Farmworkers head home after a day of picking at a large citrus farm in Edison, near Bakersfield. (Sean Havey/KQED)
Kern County agricultural officials have significantly reduced fines issued against two companies for a pesticide drift that sickened dozens of farmworkers south of Bakersfield in the spring of last year.
Several months after the May 5, 2017 incident near Maricopa, the agricultural commissioner's office fined Sun Pacific, the produce company behind the popular Cuties brand of mandarins and clementines, and another firm, Grapeman Farms, more than $50,000 for violating pesticide rules.
Both companies, which have operations throughout the Central Valley and Southern California, appealed the penalties, leading to hearings before an administrative officer. The hearing officer, Donald Cripe, dismissed all of the fines against Grapeman Farms in June and reduced some of the penalties against Sun Pacific two months later.
The incident sickened 37 farmworkers who were harvesting cabbage. Five people received medical care. An investigation by the Kern Agricultural Commissioner's office found that some experienced vomiting, nausea and fainting. Other symptoms included sweating, chills, shakiness, dizziness and swollen lips.
One of the workers, Vicenta Rivera, says her crew smelled a "really bad rotten gas smell" on the morning of the incident. "People started throwing up, falling down, collapsing," Rivera told KQED. "You could see people yelling, running, vomiting on themselves."
She said she's still angry about what happened. "Farmworkers are treated worse than dogs," said Rivera recently. "We're like disposable robots."
Lab tests on foliage samples from fields in the area found Vulcan, a pesticide with chlorpyrifos, and Cosavet DF, which contains sulfur. The pesticides had drifted a half-mile away, to where the cabbage harvesting employees were working.
Chlorpyrifos is a neurotoxic pesticide and causes damage to developing brains. In November, the California Department of Pesticide Regulation issued temporary guidelines, banning it from crop dusting, discontinuing its use on most crops and increasing perimeters around where it's applied.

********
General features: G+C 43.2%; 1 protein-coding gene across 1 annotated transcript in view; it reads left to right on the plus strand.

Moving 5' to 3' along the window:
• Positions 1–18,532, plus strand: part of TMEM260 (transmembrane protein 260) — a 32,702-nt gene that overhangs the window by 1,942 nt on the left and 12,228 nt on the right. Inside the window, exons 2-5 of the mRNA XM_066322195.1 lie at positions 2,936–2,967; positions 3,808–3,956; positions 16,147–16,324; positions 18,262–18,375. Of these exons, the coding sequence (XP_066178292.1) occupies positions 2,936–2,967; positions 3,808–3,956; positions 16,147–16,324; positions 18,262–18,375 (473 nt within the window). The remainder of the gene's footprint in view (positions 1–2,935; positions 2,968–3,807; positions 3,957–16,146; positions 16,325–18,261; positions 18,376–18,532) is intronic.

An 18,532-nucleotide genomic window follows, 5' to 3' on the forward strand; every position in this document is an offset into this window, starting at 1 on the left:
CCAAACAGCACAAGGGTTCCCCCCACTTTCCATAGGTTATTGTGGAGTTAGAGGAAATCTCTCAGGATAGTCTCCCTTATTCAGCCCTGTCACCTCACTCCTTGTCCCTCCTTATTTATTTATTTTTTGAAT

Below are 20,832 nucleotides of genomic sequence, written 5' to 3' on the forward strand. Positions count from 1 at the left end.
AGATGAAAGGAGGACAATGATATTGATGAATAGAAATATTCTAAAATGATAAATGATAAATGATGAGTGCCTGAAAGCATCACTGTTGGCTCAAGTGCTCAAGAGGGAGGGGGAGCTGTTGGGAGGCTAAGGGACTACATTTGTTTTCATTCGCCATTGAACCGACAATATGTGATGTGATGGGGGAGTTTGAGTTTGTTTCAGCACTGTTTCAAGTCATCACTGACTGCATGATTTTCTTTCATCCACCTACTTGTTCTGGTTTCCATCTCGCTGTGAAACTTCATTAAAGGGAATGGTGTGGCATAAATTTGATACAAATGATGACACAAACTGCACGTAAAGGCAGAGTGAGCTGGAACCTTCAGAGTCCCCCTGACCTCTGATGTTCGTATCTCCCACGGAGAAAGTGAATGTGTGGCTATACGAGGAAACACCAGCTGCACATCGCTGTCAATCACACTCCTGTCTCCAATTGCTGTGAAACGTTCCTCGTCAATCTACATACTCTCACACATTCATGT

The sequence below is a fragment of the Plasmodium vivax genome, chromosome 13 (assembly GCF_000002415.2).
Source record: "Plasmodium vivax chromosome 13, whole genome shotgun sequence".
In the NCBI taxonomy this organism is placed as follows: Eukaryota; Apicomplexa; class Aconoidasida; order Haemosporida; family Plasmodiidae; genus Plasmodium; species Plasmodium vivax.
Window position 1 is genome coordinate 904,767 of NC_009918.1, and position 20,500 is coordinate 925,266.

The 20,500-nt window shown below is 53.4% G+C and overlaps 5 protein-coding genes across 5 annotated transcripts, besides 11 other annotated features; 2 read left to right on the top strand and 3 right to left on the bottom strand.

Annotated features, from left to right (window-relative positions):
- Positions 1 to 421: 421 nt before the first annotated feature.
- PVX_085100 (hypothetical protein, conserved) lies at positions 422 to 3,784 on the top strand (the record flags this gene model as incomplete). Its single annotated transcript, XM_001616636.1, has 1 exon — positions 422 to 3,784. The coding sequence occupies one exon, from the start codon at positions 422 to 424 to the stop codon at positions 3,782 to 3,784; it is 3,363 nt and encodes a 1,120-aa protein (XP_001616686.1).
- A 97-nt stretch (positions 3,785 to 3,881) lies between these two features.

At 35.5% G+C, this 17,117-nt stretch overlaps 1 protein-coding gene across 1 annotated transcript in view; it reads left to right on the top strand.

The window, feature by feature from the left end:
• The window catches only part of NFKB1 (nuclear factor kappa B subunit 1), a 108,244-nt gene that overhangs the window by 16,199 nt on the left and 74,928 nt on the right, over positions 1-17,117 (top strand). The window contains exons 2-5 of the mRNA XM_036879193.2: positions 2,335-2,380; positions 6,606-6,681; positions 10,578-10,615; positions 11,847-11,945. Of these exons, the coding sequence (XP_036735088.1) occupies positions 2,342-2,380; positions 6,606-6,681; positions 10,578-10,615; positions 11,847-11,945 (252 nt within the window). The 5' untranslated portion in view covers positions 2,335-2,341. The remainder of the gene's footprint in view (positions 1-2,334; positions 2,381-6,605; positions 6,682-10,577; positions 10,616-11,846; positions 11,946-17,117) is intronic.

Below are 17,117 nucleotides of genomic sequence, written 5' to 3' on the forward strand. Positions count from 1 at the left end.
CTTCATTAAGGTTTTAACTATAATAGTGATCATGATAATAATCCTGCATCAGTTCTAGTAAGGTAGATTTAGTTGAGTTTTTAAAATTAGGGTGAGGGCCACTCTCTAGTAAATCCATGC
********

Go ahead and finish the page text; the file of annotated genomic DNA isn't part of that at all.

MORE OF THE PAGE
After learning of the reduced penalties, the United Farm Workers Foundation issued a statement, denouncing the decision.
"It is disheartening that the hearing officer significantly reduced fines levied against Sun Pacific, one of the state's largest citrus growers," said Eriberto Fernandez, a research and policy coordinator at the UFW Foundation.
"By reducing the fine for multiple violations of the law... the hearing officer places the industry's interests over protecting the lives and health of farmworkers," Fernandez said.
The UFW and environmental groups are pushing the U.S. Environmental Protection Agency to ban Chlorpyrifos.
The Kern County agricultural commissioner initially fined Sun Pacific $30,250 for violating five pesticide laws. Investigators concluded that the company improperly sprayed the chemical by using a nozzle that did not meet the pesticide's label guidelines, among other violations.
Sun Pacific representatives have not responded to several requests for comment but their arguments are laid out in appeals hearing documents, which were obtained by KQED. The company argued that the label information on Vulcan's product about which nozzle setting to use was incorrect and that it was not possible for chlorpyrifos to have drifted a half-mile away, through almond orchards, to where the workers got sick.
While Cripe, the hearing officer, upheld most of the violations, he reduced one of them, that the company failed to apply the pesticide in a careful and effective manner, from five separate counts to one. That meant the fine amount was reduced to $18,250 which was paid in August, according to the commissioner's office.
The agency also initially fined Grapeman $20,000 for violating two pesticide regulations. The commissioner's office said the company applied Cosavet DF to several vineyards an hour before farmworkers complained of symptoms. The agency said Grapeman should not have sprayed pesticides amid the windy conditions at the time because the chemicals could drift to nearby fields.
Grapeman has not returned requests for comment, but like Sun Pacific, its arguments are laid out in the hearing officer's decision. The company emphasized that it complied with Cosavet's labels and that it began spraying chemicals after workers began getting sick, not before.
The hearing officer said Grapeman's arguments were persuasive and it dismissed all of the penalties against the company.
The reduced fines represent another reason why California should do away with dangerous chemicals in its agricultural industry, according to farmworker advocates.
"We feel the right result, as opposed to just imposing monetary damages on farms, is to get rid of the pesticides that we know are causing these problems in the first place," said Abre' Connor, a staff attorney with the ACLU of Northern California, which has urged state regulators to ban the use of chlorpyrifos.
The Maricopa case was one of four pesticide exposure incidents in Central California that sickened a total of 150 agricultural workers in 2017. Farmworker advocates and other groups critical of the use of pesticides pointed to the four cases in an effort to pass legislation that would have increased fines for violating California's pesticide regulations.
Amid opposition from agricultural industry groups, that bill was rejected in the state Assembly earlier this year.